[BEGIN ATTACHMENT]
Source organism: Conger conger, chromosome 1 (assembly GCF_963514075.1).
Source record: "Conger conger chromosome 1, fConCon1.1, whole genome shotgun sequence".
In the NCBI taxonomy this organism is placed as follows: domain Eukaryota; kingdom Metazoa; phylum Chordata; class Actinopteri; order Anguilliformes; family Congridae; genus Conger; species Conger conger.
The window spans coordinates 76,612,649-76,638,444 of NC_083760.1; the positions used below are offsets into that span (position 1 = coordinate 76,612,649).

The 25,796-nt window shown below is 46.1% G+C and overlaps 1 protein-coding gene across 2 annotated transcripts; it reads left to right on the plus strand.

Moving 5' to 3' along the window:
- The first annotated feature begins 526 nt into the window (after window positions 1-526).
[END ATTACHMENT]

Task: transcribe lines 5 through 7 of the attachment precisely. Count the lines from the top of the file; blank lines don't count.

The 25,796-nt window shown below is 46.1% G+C and overlaps 1 protein-coding gene across 2 annotated transcripts; it reads left to right on the plus strand.

Moving 5' to 3' along the window:
- The first annotated feature begins 526 nt into the window (after window positions 1-526).